Taillon vs Cole is the marquee prep pitching battle, but the undercard that will decide which high school pitcher goes third will probably wind up being one of the most entertaining subplots of the 2010 draft season. I’ve already done close to a complete 180 spin on my rankings of the non-Taillon/Cole arms and it’s still December. Allie and Whitson positioned themselves as the favorites early on. Covey and Cowart followed those two very closely behind. Also in the mix was the short righthander with the familiar last name, Cam Bedrosian. Previously, I had them ranked Whitson, Allie, Bedrosian, Covey, and then Cowart. Now, as you can see, things are a little different.First, I’ll willingly admit I like Bedrosian more than most talent evaluators do a the moment. One of the reasons I think I like him more than others is simple – short righties don’t scare me. I know I’ve made the Bedrosian/Kyle Drabek comparison before, and I’m happy to mention again in print here. Bedrosian’s 6-0, 195 pound frame doesn’t bother me much at all because it is compact and muscular in all the right places, most notably the legs. His arm action is a thing of beauty with a consistent landing spot and a very smooth, repeatable delivery. Bedrosian’s fastball is a potential plus big league offering, already sitting 90-93 and hitting 95-96, and his curve is on the very short list of the very best high school secondary pitches I’ve had the pleasure of watching. Beyond those two plus/potential plus pitches, Bedrosian can mix in a mid-70s CU and a really exciting high-80s splitter that could grow into a big league strikeout pitch in time. Power stuff (FB, hard CB, SF) combined with at least the occasional appearance of that changeup makes Bedrosian a rare bird among young pitchers. I’m often quick to dismiss bloodlines as a reason for liking one prospect over another, but Bedrosian’s cerebral approach to pitching has pretty clearly been influenced by having a former professional ballplayer as a father.Covey, Cowart, Allie, and Whitson form a pretty logical quartet of high school arms. All four are big fellas (Covey is the shrimp of the group at a round, but athletic 6-2, 200 pounds), with big fastballs (all four have hit at least 95 on the gun at one point or another), and big questions that could define them come draft day. Covey, my current favorite of the four, has the easiest questions (inconsistent mechanics and command, plus a less than idea young pitcher body type) to answer going forward, especially when you consider how far he has come to answer one of those questions (his command has looked sharper every time I’ve seen him) already. Whitson, currently ranked fourth in this little subgroup, has a potential dynamite 1-2 punch with his fastball (sitting 91-93, hitting 95-96) and slider (works best in the mid-80s, but has shown up as a less effective slurvy high-70s CB at times), but I think his mechanics will need something pretty close to a complete overhaul as a professional. Cowart has grown on me just as much as a hitter than as a pitcher lately, but his potential on the mound is still vast. Cowart is as likely as anybody on the list to shoot up to the top of the subgroup and could, I stress could, actually challenge the more established top two if everything breaks right. Everything Cowart throws moves downward, from his sharp high-80s slider to his low-80s split-fingered changeup. Allie has the most electric arm of the foursome, but has been plagued by up and down command and control throughout his career on the high school showcase circuit. He also doesn’t have quite the secondary stuff as some of his contemporaries.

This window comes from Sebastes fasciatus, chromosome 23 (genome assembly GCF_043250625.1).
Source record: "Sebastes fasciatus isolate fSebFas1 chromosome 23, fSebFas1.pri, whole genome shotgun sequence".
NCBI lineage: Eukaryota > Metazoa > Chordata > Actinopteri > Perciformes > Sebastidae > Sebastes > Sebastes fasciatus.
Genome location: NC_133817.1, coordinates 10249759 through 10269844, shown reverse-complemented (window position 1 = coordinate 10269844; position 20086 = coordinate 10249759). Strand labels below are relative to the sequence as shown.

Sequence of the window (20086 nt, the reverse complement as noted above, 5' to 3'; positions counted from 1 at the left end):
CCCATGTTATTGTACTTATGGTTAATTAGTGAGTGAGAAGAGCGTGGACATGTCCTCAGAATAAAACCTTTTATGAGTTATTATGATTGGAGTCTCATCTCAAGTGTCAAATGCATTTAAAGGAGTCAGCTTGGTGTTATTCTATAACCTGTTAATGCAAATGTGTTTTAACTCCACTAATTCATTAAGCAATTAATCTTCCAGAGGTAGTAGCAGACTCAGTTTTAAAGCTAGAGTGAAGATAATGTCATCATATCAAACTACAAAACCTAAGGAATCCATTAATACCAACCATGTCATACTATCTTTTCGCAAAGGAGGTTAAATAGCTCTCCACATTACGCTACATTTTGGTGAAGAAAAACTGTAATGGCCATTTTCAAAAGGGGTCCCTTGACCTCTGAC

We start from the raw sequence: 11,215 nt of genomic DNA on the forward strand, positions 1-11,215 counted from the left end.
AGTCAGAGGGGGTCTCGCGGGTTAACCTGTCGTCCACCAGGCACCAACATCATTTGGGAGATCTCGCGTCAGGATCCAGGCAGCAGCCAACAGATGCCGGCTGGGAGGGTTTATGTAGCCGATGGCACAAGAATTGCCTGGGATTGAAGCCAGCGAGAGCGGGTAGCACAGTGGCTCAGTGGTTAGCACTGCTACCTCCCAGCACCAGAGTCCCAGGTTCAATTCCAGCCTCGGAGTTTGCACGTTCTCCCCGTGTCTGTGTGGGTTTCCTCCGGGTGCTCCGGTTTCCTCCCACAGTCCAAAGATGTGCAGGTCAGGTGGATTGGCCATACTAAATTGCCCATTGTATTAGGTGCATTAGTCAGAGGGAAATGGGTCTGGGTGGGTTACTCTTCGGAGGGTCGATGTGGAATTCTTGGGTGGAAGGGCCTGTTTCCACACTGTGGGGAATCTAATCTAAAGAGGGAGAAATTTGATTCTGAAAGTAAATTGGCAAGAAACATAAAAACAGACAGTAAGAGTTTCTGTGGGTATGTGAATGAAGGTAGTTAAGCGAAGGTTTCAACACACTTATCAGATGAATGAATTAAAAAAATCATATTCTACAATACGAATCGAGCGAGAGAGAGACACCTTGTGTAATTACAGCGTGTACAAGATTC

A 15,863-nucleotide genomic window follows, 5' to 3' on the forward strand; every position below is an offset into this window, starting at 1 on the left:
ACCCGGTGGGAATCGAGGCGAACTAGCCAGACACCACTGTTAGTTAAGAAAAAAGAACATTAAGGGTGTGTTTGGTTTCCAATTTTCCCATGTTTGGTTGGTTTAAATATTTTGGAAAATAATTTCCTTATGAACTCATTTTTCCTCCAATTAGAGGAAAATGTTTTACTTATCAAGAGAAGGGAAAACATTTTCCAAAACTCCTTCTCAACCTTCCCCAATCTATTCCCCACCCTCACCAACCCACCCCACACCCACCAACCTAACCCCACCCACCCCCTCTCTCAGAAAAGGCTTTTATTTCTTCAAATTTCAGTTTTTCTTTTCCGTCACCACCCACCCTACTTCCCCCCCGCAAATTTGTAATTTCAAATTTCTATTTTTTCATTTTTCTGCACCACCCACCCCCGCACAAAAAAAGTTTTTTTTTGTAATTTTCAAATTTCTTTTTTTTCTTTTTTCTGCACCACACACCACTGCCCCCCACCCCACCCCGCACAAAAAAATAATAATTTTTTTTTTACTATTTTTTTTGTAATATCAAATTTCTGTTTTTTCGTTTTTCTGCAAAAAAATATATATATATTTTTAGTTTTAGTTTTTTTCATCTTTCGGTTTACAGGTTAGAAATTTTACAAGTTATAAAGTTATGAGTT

- AJ Vanegas (Redwood Christian HS, California)
- DeAndre Smelter (Tattnall County HS, Georgia)
- Drew Cisco (Wando HS, South Carolina)
The potential of Vanegas’s four-pitch mix (FB, CB, CU, SL) is very appealing, as is his superb fastball command and his ability to add and subtract off of the pitch. Smelter is a plus athlete with plus command and a potentially devastating 82-84 mph splitter. Cisco, like Bedrosian a player with outstanding pitching instincts and a strong background of being around the game, is the kind of player that scouts will keep finding a way to ding (fastball is a little too short, secondary stuff isn’t quite top notch quality), but will continue to get results. Or at least that’s what I think will happen this spring. Cisco’s fastball has hit 92 in the past, but sits 88-90 with the pitch. He has a curveball at 74-77 that is already an above-average pitch in addition to a low-80s CU that has above-average potential. Three potentially above-average pitches (fastball grade gets a boost due to impressive movement and pinpoint command) make Cisco one of the most professional baseball ready arms in all of high school baseball.